I figured I’d share just a few tips from the new book, and one new thing I just learned a whole lot about, that didn’t make the book.
For awhile now I’ve recommended that most people be on three supplements. Why? Because somewhere between 70-95% of people are chronically deficient in these nutrients.
Yet, these have wide ranging impacts on your body and performance. Each one serves hundreds of functions within the body.
The omega 3 fatty acids, EPA and DHA, found in fish oil are critical to health. Although some recent research came out saying that these might now be the best thing, that research had lots of flaws in it. The truth is, fish oil has lots of research backing its benefits.
You want to make sure you get top quality pharmaceutical grade fish oil. Like many things, most of the stuff out there is not so great. In fact, many fish oils are rancid and will degrade your health instead of improve it.
But not everyone needs to be on these. Can you get it from diet alone? Yes. The most critical part is to limit your consumption of omega 6 fatty acids, while getting omega 3’s from fish, grass fed beef, pasture raised eggs and more.
The amount you get is important, but the ratio of 6:3 is almost as much so.
As a side note, vegetarian sources like chia, flax and hemp, can be great but they have a form called ALA, which the human body is inefficient in converting over to the EPA and DHA we need.
Here’s my favorite brand. Quality and not ridiculously expensive.
Magnesium is a mineral that is needed in large amounts in the body. It is critical for a wide range of functions, one of which is relaxation in the muscles.
You can get magnesium from green leafy vegetables (and let’s face, few people eat enough of these) and also its in rich supply in one of my favorite superfoods, cacao.
The best form of magnesium to take, in my opinion, is a transdermal form. Magnesium readily absorbs through the skin, so you don’t need to worry about all the different forms of oral magnesium (threonate, oxide, citrate, sulfate, glycinate, and more).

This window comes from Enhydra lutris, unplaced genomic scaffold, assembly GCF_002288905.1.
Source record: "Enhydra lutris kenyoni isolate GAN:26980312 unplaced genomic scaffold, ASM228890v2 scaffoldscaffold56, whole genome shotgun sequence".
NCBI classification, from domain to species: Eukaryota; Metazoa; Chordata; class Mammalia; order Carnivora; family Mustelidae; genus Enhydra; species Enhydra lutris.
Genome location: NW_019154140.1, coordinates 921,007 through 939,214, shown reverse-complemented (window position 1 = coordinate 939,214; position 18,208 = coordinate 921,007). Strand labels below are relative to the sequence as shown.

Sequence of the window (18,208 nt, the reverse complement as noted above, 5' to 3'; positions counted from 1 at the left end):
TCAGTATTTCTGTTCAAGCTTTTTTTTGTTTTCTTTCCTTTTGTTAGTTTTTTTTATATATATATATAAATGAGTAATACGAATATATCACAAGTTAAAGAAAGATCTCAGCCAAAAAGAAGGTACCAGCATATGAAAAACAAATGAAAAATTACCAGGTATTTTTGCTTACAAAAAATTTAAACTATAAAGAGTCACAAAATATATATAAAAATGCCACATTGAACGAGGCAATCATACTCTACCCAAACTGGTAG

Even though I work with my diet to get a lot, I still supplement. This is the brand I use.
This is the big vitamin of the past decade or so. So many benefits, including turning on health promoting genes. Critical for bone health and those with optimal levels have a 50% less cancer rate of all cancers. That’s half!
If you live in a place that gets ample sunlight, and you spend your time outdoors you may not need to supplement. But you still might. For a variety of factors, many people do not absorb the vitamin D through the skin readily. The best way to know is to test where you‘d want to see yourself in the 50-80 range.
Vitamin D3 is one of the cheapest vitamins out there, and here it seems that quality is not that big of an issue. Most D3 is made from lanolin, that is sheep’s wool. As for absoption, since it’s a fat soluble vitamin you should take it with fat. (And as an interesting side note, sunlight creates a water soluble variety of vitamin D that can easily be washed off if you jump in the shower and use soap on your skin within hours of getting sun.)
If you talk to many people in the health field, they’d agree on this list as being important and worth starting with. There’s many other supplements that could be added to this list (I cover some of the others in 101 Advanced Steps to Radiant Health). But for now there is one more I’d add…
Iodine is a critical mineral you should be getting everyday. This mineral supports thyroid health, balances estrogen and thus benefits all your hormones. It’s a potent antioxidant and is used in every organ and cell
Taking iodine will inhibit the absorption of chlorine, fluorine, bromine, and radioactive iodine. These chemicals are found in most public water supplies and in processed foods. With nuclear fallout from Fukushima covering the west coast where I live this becomes even more important.
It is estimated that 70% of the world’s population is chronically deficient. In fact, in the US doctors have begun to see goiter become commonplace again.
Iodine is added to table salt. But that salt has some issues. Iodine is in sea salt (as well as sea vegetables) but in likely too small of amounts. There is some debate, as some recommend even higher daily amounts, but a good dose is 500 mcg per day. This can be found in a single drop or a few drops of many liquid iodine supplements.
Several forms of iodine supplements are available. You can check one out here.